I got home from work with the roads already icy, and our Dish Network signal was lost. I know there was something that I was really looking forward to watching that night, which I can no longer recall. Anyways I get the ladder, a can of window defrost that they sell for cars, and a plastic spatula.

The roof was very slippery so from the top of the ladder I start climbing up to the dish stretched out on my belly, I grabbed the mast that holds the dish to keep from sliding down the roof. When I got done spraying and scrapping all the ice off someone yells up that the picture is back on!

Yippee Dish Network is working again, only now Iím afraid to let go of the mast thinking Iím going to slide past the ladder and fall over the deck {about a 30ft drop} oops.

So I then started spraying the window defrost all over the roof with my free hand and in the process getting my cloths soaked with the chemicals, after a time I finally got up the nerve to climb backwards down the roof and that meant on my bare belly since my shirt and coat pulled up as I was going down.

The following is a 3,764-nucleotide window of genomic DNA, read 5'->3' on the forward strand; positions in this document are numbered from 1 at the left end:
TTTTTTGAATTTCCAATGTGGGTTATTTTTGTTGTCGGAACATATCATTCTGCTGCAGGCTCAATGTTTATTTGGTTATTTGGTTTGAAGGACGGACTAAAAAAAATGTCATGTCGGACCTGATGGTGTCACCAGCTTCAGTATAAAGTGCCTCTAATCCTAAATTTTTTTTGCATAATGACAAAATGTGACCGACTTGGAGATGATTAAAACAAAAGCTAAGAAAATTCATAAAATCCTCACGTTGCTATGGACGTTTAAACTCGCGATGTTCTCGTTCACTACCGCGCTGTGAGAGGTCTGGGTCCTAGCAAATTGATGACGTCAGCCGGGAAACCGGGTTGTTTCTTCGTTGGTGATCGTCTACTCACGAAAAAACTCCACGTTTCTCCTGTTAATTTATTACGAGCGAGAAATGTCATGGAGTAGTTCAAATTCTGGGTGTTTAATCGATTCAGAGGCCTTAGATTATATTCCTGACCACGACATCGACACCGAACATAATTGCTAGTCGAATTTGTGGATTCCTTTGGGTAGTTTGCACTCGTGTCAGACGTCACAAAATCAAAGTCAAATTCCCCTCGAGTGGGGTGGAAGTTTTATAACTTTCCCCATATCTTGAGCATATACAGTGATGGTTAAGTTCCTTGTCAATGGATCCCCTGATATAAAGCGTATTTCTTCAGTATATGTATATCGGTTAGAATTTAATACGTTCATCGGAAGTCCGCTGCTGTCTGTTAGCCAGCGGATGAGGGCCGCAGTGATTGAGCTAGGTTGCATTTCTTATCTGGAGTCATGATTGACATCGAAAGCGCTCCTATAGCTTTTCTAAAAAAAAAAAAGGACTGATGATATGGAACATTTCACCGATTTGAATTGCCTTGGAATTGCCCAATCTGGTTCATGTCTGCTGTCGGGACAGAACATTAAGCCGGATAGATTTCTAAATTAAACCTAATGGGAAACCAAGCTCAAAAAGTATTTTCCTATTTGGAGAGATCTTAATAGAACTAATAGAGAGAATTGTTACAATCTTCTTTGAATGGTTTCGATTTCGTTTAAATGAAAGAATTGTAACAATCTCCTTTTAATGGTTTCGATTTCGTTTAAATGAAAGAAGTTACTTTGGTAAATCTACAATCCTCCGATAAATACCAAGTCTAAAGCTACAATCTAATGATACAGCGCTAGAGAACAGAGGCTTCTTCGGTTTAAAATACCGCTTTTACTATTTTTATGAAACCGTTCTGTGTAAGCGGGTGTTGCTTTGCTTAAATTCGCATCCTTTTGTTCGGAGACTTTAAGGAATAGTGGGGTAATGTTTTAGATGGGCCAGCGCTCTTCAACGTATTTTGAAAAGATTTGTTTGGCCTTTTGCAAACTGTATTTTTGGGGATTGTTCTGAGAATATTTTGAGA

After that purely stupid stunt, the following spring I purchased a heated 24 inch Dish called a Hot Shot. It almost always helped for Ice fade and Snow fade but if the LNB on the dish gets ice coated or wet snow sticks to it, you will still lose your signal. Another myth busted is buying a 24 inch dish will not prevent Rain fade, it may help a little but I still lost my signal during rain. Thank God Cable TV became available to me; my IQ also went up at the same time!

A fitting Quote by Bill Cosby: A word to the wise ain't necessary; it's the stupid ones who need the advice!.

Thereís also one more fade problem they donít seem to talk about much, and it doesnít seem to matter what part of the country youíre from. Its Cloud fade, yes even without rain sometimes you will lose your signal from clouds that are in the line of site from your Dish to the satellite, which is approximately 22,300 miles in space.